Traders and commercial tricycle riders in Warri, Delta State, have reacted to the last Sunday extension of the deadline for the swapping of the old naira notes with the new ones.
Checks by our correspondent on Monday revealed a mixed-feelings among the artisans as some expressed joy at the extension while others frowned upon it.
It was observed that with a very few new naira notes still in circulation, the old naira notes, within 24 hours, have speedily regained relevance in business transactions.
This is at variance the urgency with which people wanted to dispose of the old naira notes hours before the announcement of an extension by the Governor of the Central Bank of Nigeria (CBN), Mr Godwin Emefiele on Sunday noon.
Speaking with Mr Friday Oshokomo, the commercial tricycle rider said he was okay with the extension of the deadline.
“At least, I’ll be able to save up the new naira notes before the new deadline date, but in the meantime, I’m still accepting both the old and new naira notes.
“At the end of each day, I’ll go to PoS and transfer all the old naira notes to my account while I keep the new naira notes. Just yesterday and this morning, I’ve saved up to 12,000 naira cash of the new naira notes,” he disclosed.
On his part, Mr Henry, another commercial tricycle riders, said he was cool with the deadline extension.
“I have no problem with the extension of the deadline. I’m very okay with it; but how I wish it was not extended, what would have happened to the money I made on Sunday evening even the ones I have at home.
“Because ever since I was so busy with work, I can’t go to the bank. I have been receiving the new currency for some time now, but I still accept the old currency too. By next week Monday, I will try and go to the bank,” he noted.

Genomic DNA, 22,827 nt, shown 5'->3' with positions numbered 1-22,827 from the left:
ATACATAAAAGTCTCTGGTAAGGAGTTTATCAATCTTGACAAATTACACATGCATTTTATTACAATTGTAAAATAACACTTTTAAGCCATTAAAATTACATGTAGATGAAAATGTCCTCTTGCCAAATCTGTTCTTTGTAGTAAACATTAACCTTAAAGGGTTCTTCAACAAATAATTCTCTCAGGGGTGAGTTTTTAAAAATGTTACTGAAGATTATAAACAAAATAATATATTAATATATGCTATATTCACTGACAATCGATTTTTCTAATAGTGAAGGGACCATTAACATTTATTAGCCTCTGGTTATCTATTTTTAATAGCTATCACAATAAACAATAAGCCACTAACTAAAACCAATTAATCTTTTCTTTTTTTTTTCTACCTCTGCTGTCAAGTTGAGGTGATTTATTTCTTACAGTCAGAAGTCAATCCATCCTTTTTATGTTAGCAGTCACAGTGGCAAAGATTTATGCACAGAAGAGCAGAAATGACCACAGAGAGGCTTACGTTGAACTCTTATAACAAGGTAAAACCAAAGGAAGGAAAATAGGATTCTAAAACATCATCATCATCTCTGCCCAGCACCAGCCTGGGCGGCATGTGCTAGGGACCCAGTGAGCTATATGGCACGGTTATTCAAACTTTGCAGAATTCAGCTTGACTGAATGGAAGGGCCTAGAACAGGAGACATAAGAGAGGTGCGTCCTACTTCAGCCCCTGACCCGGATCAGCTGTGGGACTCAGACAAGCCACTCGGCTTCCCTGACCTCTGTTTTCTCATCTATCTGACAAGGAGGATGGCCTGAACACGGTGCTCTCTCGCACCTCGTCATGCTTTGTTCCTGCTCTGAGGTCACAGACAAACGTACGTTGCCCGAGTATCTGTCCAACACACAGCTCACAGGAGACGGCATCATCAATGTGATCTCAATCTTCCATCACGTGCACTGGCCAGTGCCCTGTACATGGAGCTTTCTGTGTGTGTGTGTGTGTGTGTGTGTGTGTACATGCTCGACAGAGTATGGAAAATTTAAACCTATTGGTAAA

Our reporter also approached Mrs Mercy Ekhator who sells foodstuffs such as plantain, yam and so on.
According to her, “if the Federal Government likes, they should extend the date of the deadline or not, I don’t care. I don’t have any money.
“I buy goods on credit from my suppliers and when all my goods are sold out, I use the money to pay my suppliers; the little gain I make, I use it to buy foodstuffs to cook at home.
Asked if she accepts the old naira notes and if she’s been receiving the new notes, Ekhator added: “I don’t reject the old money; I accept both all of them and I still use them.
“Yes, some few people have given me the new naira notes, but I don’t save them, I even use them as change to customers. I don’t have a bank account, so I’m not worried whether the deadline is extended or not. I heard they use to steal people’s money in the bank, so I don’t bank.”
Mrs Happy Ibeh sells fish at popular Igbudu Market in Warri. She said she was elated about the deadline extension. “When I heard about the extension, I was happy.
“I have been receiving new naira notes from some customers although not too many, the old naira notes are mostly in circulation.
“I don’t reject any of the notes at all; for now I have gathered a few of the new naira notes; I even gather the old naira notes, too, because this weekend, I want my children to take them to the bank for me.”
Further checks, however, revealed that the cost of collecting old naira notes through PoS has been jacked up such that for N5,000, N300 is charged.
The reason is adduced to the scarcity of the old naira notes as most people had returned their old naira notes to the banks over the weekend in preparation for the Tuesday, January 31 initial deadline which had now been shifted to February 10.
Meanwhile, at PoS, N5000 of the new naira notes goes for as much as N700 and N1000 across Warri and environs.